Monday, January 20, 2014

Week 10: Cherokee

Here are my favorite stories, but it was very hard to choose, since I liked this Cherokee unit a lot! So I took notes on a lot of the stories. :-)

How the World Was Made. I loved the way the buzzard made mountains by flapping his wings. That's a big buzzard! I've been to the Smoky Mountains and mountains of western Carolina... so, yes, a really big buzzard! I also really like how the animals that stayed awake all night to pray received the power to see in the dark, and the trees that stayed awake are evergreens. And at first a woman gave birth every week: ouch! Too many people, so they changed it to just once a year.

The Journey to the Sunrise. I loved the idea of this journey taking all their lives. It's also about finding different peoples and different ways of life: "At first they met tribes they knew, then they came to tribes they had only heard about, and at last to others of which they had never heard."

Origin of the Pleiades and the Pine. The way the boys' mothers cook the stones from their game and serves it to them for supper is fantastic: "Since you like the gatayû'stï better than the cornfield, take the stones now for your dinner." But then it turns sad, and the boys become the Pleiades, although one falls and dies, and where the mother weeps over him there grows the pine (which has a star nature!).

The Moon and the Thunders. INTENSE: the spots on the moon are ashes rubbed by his lover/sister, the sun, who wanted to learn his identity. Meanwhile, an eclipse is a great frog in the sky wanting to eat the sun or moon.

The Deluge. Very cool story where a talking dog warns his master of what is to come, and so the man builds a raft, and he and his family survive. Plus GHOSTS: "Now there was no one alive but the man and his family, but one day they heard a sound of dancing and shouting on the other side of the ridge. The man climbed to the top and looked over; everything was still, but all along the valley he saw great piles of bones of the people who had been drowned, and then he knew that the ghosts had been dancing."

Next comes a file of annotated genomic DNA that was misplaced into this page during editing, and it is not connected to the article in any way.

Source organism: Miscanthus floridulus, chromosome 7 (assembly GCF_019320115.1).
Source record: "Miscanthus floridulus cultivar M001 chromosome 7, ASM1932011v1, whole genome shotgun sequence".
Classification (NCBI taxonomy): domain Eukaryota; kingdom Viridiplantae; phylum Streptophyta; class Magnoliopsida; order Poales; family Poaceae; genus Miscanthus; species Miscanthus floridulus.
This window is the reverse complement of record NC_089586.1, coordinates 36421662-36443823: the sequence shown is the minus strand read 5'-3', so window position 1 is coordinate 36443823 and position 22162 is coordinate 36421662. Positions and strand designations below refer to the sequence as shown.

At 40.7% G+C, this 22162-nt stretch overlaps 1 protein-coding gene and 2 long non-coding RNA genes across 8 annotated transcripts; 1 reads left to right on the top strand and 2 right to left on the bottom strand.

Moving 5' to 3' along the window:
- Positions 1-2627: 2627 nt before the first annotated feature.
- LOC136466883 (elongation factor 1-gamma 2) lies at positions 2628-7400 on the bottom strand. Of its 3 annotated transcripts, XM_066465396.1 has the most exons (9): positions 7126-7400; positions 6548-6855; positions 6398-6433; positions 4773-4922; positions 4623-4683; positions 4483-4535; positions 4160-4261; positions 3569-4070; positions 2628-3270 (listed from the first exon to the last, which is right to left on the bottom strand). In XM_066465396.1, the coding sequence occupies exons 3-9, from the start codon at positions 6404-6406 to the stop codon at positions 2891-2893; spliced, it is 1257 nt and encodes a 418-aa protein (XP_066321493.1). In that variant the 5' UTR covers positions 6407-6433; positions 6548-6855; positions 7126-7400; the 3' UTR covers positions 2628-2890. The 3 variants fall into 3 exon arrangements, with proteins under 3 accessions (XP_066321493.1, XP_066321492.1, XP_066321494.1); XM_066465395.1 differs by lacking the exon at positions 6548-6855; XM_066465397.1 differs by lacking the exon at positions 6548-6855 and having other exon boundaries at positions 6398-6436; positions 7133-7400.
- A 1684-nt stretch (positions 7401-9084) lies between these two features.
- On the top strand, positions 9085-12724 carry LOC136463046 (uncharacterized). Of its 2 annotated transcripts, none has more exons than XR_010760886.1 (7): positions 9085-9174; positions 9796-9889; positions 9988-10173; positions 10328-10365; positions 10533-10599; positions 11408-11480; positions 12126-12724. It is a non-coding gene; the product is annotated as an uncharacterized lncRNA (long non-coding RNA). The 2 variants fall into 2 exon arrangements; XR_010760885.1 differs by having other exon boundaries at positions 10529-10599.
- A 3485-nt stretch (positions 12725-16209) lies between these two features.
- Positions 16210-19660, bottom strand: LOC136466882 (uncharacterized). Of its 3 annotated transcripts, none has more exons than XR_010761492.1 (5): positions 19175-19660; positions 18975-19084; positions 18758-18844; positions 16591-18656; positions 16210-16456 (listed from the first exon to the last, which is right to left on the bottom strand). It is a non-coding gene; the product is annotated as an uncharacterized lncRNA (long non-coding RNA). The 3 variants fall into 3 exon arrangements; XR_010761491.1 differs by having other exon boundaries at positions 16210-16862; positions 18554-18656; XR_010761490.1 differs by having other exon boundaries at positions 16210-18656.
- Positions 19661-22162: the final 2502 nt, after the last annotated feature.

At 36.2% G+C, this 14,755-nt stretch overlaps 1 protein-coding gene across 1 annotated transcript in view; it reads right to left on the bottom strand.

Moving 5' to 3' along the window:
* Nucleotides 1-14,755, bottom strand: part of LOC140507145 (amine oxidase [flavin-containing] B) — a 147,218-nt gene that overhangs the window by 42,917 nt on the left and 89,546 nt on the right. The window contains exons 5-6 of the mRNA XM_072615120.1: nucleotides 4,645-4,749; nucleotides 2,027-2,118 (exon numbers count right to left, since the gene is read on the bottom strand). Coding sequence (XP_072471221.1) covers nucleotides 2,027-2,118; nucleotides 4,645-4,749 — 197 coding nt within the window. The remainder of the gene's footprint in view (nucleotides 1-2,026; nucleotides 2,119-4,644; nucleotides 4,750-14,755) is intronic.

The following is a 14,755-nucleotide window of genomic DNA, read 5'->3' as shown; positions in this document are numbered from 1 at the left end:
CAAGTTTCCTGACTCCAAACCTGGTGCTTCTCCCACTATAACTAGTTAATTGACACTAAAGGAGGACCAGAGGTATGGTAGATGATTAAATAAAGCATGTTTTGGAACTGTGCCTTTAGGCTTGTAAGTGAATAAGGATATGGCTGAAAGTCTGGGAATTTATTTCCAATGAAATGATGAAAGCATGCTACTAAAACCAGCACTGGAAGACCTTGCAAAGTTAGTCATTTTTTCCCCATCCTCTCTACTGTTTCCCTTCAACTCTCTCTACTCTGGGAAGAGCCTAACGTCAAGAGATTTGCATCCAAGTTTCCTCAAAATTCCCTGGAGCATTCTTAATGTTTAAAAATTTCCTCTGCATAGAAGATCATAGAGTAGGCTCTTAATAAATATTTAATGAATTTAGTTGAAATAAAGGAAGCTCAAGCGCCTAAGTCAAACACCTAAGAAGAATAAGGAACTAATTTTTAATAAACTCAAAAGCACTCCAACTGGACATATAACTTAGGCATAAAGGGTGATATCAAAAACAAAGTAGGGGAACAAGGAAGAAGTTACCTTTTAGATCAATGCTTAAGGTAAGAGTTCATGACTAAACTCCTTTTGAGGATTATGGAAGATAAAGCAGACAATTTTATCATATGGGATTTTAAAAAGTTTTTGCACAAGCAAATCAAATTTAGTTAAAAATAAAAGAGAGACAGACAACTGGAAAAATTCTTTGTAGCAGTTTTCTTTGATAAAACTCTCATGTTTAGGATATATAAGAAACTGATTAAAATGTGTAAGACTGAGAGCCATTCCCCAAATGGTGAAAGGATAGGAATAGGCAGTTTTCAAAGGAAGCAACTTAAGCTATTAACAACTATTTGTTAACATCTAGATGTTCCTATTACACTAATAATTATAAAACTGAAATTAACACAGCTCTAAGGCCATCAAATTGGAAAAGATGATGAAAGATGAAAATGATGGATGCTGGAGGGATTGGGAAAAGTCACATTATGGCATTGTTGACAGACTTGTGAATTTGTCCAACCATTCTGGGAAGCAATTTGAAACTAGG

Flint Visits The Rabbit. There were so many good Rabbit trickster stories, but this was my favorite because Rabbit tricks Flint but is also a kind of culture hero AND a creator - the way he makes the being called Flint explode is why there is flint scattered around now, and a piece of flint split rabbit's lip too!

The Terrapin's Escape From The Wolves. I love this story! It's like Brer Rabbit and the Brierpatch, but with turtle and wolves instead, where the wolves are angry because the turtle was using wolf ears for hominy spoons!  The turtle gets away by tricking the wolves into throwing him in water; his shells cracks, but gets sewn back together.

The Owl Gets Married. The Huhu Gets Married. I loved both of these stories about a woman who marries a no-good man that turns out to be a bird in disguise. I'm not sure if a huhu is a kind of owl (?), as these two stories were very similar. It's a dramatic way to show how marriages don't always turn out as hoped! More scary and intense are the different stories of The Bullfrog Lover.

Snake Boy and Snake Man. There were lots of stories about these giant, supernatural killer snakes, but my favorite was the one about the boy who BECOMES one of these fierce snakes, an uktena... and his grandmother misses him so much that she goes after them and disappears into the water in the wilderness. How did the boy turn into a snake exactly? There's another story about a transformation paired with this one, and it was really intense!

The Rattlesnake's Vengeance. WOW: in this story a woman kills a rattlesnake and she must die to atone for it. Her husband knows this, but does not tell her. The Cherokee get a prayer song that gives them power over a rattlesnake bite... but the woman is dead, and she does not come back. Powerful stuff.

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